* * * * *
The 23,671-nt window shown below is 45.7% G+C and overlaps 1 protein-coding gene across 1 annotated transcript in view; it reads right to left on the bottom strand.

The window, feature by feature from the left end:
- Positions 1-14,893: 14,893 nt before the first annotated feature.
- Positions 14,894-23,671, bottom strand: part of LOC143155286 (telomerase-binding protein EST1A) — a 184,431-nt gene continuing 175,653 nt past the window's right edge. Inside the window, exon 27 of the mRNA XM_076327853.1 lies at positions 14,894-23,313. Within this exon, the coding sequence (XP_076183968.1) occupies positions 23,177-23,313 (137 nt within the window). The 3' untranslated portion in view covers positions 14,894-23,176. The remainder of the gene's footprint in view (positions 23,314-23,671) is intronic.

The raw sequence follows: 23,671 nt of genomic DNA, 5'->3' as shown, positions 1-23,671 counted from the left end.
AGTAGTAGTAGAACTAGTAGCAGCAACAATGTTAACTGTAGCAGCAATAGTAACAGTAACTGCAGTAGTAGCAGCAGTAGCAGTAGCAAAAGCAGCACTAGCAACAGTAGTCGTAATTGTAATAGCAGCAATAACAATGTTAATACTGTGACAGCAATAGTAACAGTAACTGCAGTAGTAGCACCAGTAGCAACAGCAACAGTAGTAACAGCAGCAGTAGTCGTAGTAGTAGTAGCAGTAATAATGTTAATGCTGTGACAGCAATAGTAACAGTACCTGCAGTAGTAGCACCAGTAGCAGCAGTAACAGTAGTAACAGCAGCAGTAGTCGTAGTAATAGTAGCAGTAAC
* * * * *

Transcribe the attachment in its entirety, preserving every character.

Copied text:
The 23,671-nt window shown below is 45.7% G+C and overlaps 1 protein-coding gene across 1 annotated transcript in view; it reads right to left on the bottom strand.

The window, feature by feature from the left end:
- Positions 1-14,893: 14,893 nt before the first annotated feature.
- Positions 14,894-23,671, bottom strand: part of LOC143155286 (telomerase-binding protein EST1A) — a 184,431-nt gene continuing 175,653 nt past the window's right edge. Inside the window, exon 27 of the mRNA XM_076327853.1 lies at positions 14,894-23,313. Within this exon, the coding sequence (XP_076183968.1) occupies positions 23,177-23,313 (137 nt within the window). The 3' untranslated portion in view covers positions 14,894-23,176. The remainder of the gene's footprint in view (positions 23,314-23,671) is intronic.

The raw sequence follows: 23,671 nt of genomic DNA, 5'->3' as shown, positions 1-23,671 counted from the left end.
AGTAGTAGTAGAACTAGTAGCAGCAACAATGTTAACTGTAGCAGCAATAGTAACAGTAACTGCAGTAGTAGCAGCAGTAGCAGTAGCAAAAGCAGCACTAGCAACAGTAGTCGTAATTGTAATAGCAGCAATAACAATGTTAATACTGTGACAGCAATAGTAACAGTAACTGCAGTAGTAGCACCAGTAGCAACAGCAACAGTAGTAACAGCAGCAGTAGTCGTAGTAGTAGTAGCAGTAATAATGTTAATGCTGTGACAGCAATAGTAACAGTACCTGCAGTAGTAGCACCAGTAGCAGCAGTAACAGTAGTAACAGCAGCAGTAGTCGTAGTAATAGTAGCAGTAAC